As an athlete, Bledsoe’s combination of lateral quickness, power, speed and improvisational grace sets him well apart even in the NBA. But his body seems oddly misshapen. It’s his arms, mostly. They don’t belong; as though Bledsoe stole them from a much taller man, or some parts were mixed up in the factory.
In fact Bledsoe’s wingspan exceeds his height by more than seven inches. That’s the same discrepancy as ol’ cartoon arms himself, Kevin Durant … except Durant is almost a foot taller.
This is worth mentioning because we tend judge the skill of a basketball player by the things he does with his hands — the fine motor skills of the NBA are controlled dribbling, accurate shooting, the deft pass. That Bledsoe’s hands are affixed to arms that appear generally unwieldy gives even his most delicate moves a sense of awkwardness. They contribute to the unfairly enduring perception that Bledsoe is more track athlete than basketball player, that he can’t, say, run the pick-and-roll.
Of course Bledsoe is physically imposing, and at just 6-0, he somehow manages to be a defensive wunderkind. As a general rule, it’s more difficult for point guards to have as constant and profound an impact on a team’s defense than a power forward or center. More or less, that’s because point guards are constantly dealing with ball screens, which means they need lots of help, while big men have a singular ability to impact those valuable shots near the basket.
Well, Bledsoe is different. There is a real gulf between the defense he plays and the defense that pretty much every other guard in the NBA plays.
His new nickname might be Mini-LeBron, but Bledsoe is more comparable to Dwyane Wade, the NBA’s longtime “Best Shot-blocking Guard,” a title that now belongs to Bledsoe. Like a younger Wade, Bledsoe dramatically tilts the odds in his favor on any 50-50 ball, and he has a knack for anticipating passes and making defensive plays that the offense just never sees coming. 6-0 guards shouldn’t win tip-ins over Tim Duncan or stop 2-on-1 fast breaks with a block, but Bledsoe makes those kinds of plays several times every game.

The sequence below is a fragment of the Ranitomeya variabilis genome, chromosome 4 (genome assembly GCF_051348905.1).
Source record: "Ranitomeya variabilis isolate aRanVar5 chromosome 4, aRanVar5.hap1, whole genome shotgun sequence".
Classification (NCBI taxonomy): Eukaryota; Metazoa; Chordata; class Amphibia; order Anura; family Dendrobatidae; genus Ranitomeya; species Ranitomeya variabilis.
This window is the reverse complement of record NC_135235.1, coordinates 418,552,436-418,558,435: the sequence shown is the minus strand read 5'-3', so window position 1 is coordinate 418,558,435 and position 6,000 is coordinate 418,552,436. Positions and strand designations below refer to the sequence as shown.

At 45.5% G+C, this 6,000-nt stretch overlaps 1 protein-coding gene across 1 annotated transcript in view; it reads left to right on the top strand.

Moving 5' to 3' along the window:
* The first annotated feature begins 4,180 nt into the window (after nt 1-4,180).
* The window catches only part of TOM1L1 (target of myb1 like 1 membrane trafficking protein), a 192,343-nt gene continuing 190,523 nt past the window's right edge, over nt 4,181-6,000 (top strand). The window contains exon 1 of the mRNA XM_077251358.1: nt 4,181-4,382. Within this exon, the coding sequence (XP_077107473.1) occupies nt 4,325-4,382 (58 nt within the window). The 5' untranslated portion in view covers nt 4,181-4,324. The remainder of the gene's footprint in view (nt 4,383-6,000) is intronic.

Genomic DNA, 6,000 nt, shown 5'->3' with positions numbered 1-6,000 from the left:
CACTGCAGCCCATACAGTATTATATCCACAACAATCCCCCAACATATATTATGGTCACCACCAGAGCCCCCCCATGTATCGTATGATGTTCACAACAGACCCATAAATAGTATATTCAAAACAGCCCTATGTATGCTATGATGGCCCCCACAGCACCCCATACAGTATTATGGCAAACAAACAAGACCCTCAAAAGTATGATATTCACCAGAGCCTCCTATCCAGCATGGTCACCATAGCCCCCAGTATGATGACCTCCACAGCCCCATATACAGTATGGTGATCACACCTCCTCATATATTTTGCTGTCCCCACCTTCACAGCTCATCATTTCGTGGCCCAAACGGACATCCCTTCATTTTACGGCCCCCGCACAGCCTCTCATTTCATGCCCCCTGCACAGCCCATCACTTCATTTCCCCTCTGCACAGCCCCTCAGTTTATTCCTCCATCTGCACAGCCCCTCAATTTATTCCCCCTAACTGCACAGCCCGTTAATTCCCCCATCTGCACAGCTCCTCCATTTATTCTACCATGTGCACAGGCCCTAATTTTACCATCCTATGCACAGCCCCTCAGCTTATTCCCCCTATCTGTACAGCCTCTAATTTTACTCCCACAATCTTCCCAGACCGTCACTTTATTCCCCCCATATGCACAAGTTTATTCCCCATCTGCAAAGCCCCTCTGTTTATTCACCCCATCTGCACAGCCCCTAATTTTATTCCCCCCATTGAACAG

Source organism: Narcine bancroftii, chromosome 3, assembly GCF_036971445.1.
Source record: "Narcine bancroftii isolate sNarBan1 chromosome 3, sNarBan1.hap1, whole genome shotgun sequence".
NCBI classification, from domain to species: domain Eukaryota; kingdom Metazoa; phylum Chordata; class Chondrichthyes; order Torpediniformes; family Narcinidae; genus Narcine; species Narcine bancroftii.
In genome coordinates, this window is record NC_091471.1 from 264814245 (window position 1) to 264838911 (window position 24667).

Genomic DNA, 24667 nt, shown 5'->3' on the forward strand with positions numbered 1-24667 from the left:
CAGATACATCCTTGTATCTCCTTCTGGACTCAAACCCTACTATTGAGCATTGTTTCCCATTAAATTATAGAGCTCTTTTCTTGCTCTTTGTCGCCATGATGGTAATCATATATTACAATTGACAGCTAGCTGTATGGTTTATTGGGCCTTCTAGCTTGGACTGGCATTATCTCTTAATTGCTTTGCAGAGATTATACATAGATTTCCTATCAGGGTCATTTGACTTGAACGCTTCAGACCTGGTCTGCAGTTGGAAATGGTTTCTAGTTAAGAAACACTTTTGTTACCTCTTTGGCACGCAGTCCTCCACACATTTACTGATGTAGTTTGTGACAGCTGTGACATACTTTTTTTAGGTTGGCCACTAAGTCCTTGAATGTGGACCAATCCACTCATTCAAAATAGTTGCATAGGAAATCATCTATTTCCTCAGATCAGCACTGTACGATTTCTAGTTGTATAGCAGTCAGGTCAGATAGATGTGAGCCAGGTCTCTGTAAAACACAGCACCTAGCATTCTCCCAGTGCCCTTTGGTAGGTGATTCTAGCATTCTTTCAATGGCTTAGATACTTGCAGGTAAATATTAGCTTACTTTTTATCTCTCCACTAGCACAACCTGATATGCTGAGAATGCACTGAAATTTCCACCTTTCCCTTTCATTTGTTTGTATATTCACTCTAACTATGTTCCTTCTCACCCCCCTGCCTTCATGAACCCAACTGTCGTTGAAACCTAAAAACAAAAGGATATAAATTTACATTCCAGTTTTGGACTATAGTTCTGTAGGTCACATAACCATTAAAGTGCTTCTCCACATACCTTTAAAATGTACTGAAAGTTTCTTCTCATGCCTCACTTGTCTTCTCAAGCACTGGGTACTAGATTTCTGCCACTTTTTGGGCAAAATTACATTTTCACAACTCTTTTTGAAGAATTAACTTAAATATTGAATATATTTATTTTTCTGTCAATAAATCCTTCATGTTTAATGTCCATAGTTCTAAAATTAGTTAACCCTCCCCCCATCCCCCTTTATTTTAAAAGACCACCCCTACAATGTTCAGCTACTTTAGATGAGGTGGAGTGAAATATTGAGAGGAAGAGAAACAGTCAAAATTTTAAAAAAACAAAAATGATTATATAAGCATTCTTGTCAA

Against Chicago on Saturday, to pick a ready example, he broke up three different handoff plays in the span of a few minutes. When Nate Robinson ran off the screen, Bledsoe would not only prevent him from receiving the ball, but twice just snatched the ball from the player making the handoff (the third time he deflected the ball out of bounds). On Monday against San Antonio, he somehow read and picked off a pass that Manu Ginobili had thrown between a defender’s legs.
These are the moments that separate Bledsoe from most NBA players, who wouldn’t even try to do what he seems to accomplish rather effortlessly. He’s just different.
Or, take his series-deciding performance against the Mike Conley and the Memphis Grizzlies in last year’s playoffs. Conley might not rank as an elite point guard, but he is crafty, lightning quick and often the engine of the Memphis offense. Bledsoe ate his lunch. It wasn’t that he slowed him down. Conley collapsed, and so did the Memphis offense, when Bledsoe came in the game.
If point guard defense matters a bit less because it’s basically an impossible task, consider the value of Bledsoe, one of only a couple players who can be reliably deployed to accomplish that very task. No one else eats space quite like Bledsoe because no one else with his length has his quickness and strength, so unlike many tall, long players, Bledsoe doesn’t have to give much cushion.
That means he can just do stuff no other player can do. Are you picking up on the theme?